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Bluestone ‘quarry’ findings questioned

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By Matthew Bearne

Disputed: ​​​T​​he​ ​'quarry' site

Disputed: ​​​T​​he​ ​’quarry’ site

FOLLOWING reports last week that archaeologists had located the ‘quarry’ where the Stonehenge bluestones originated, a paper had been published which casts significant doubt over their findings.

Earth scientists who worked at a bluestone monolith quarry site at Craig Rhosyfelin in Pembrokeshire have suggested that the archaeologists have got it all wrong, and that the so-called engineering features on the flank of the crag are entirely natural.  Furthermore, it is suggested that members of the digging team have unconsciously created the very features that they have cited in support of their quarrying hypothesis.

In a peer-reviewed paper published on Monday (Dec 14) in Archaeology in Wales journal Dr Brian John, Dr Dyfed Elis-Gruffydd and John Downes have described a set of Ice Age deposits and landforms at the site of an archaeological dig that was started in 2011, and have determined that there are no traces of human intervention in any of the features that have made the archaeologists so excited.  These include features described by the diggers as a quarry face, a quarry spoil bank, a storage platform, props and pillars, stone rails, a proto-orthostat, a revetment, and an export pathway.  Most of these are now dismissed as archaeological artifices unconsciously created by the archaeologists themselves during five years of highly selective sediment removal. In other words, the authors of the new article suggest that the archaeologists have created what they wanted to find, instead of describing what was there.

This site has been described by lead archaeologist Prof Mike Parker Pearson as the Pompeii of prehistoric stone quarries and has caused great excitement in archaeological circles.  The selection of this rocky crag near the village of Brynberian for excavation in 2011- 2015 was triggered by the discovery by geologists Richard Bevins and Rob Ixer that some of the stone fragments in the soil at Stonehenge were quite precisely matched to an unusual type of foliated rhyolite found in the crag.  This led the archaeologists to conclude that there must have been a Neolithic quarry here, worked for the specific purpose of cutting out monoliths for the bluestone settings at Stonehenge.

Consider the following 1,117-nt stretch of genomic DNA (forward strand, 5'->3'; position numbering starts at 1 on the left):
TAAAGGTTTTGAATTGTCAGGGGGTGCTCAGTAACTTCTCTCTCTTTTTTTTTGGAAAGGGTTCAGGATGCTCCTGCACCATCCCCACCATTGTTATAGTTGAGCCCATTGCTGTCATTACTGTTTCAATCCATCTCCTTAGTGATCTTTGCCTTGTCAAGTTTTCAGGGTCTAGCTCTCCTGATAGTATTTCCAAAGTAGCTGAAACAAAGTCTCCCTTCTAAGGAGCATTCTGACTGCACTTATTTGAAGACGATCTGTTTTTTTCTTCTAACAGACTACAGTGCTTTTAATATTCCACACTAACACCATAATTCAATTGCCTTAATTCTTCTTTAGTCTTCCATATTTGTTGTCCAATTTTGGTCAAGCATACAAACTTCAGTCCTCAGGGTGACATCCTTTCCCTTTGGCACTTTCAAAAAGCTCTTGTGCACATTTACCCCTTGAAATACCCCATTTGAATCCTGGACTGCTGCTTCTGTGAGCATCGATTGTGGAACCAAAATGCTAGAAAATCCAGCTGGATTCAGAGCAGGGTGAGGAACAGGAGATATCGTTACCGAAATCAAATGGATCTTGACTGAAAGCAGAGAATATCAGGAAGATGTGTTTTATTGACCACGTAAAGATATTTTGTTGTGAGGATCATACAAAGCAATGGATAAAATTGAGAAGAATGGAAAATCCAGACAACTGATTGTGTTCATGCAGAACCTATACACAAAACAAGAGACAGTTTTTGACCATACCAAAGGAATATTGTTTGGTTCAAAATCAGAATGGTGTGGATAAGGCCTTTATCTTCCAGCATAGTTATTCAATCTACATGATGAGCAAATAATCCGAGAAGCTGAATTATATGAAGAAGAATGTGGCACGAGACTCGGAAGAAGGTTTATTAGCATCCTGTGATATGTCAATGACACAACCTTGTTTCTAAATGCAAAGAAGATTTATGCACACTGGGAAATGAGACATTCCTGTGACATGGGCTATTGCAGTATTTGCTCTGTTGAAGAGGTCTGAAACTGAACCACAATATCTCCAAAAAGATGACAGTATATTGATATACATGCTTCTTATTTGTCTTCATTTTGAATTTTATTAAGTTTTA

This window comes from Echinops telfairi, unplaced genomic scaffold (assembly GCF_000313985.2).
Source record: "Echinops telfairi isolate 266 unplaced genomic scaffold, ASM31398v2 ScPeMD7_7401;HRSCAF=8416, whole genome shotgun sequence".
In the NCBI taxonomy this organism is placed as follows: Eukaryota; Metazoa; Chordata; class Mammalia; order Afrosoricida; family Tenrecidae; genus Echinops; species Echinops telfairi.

Commenting on the new research paper, Dr Brian John said: “The new geological work at Rhosyfelin and Stonehenge is an interesting piece of ‘rock provenencing’ – but it tells us nothing at all about how monoliths or smaller rock fragments from West Wales found their way to Stonehenge.  We are sure that the archaeologists have convinced themselves that the glacial transport of erratics was impossible. We are not sure where they got that idea from. On the contrary, there is substantial evidence in favour of glacial transport and zero evidence in support of the human transport theory. We accept that there might have been a camp site at Rhosyfelin, used intermittently by hunters over several millennia. But there is no quarry. We think the archaeologists have been so keen on telling a good story here that they have ignored or misinterpreted the evidence in front of them. That’s very careless. They now need to undertake a complete reassessment of the material they have collected.”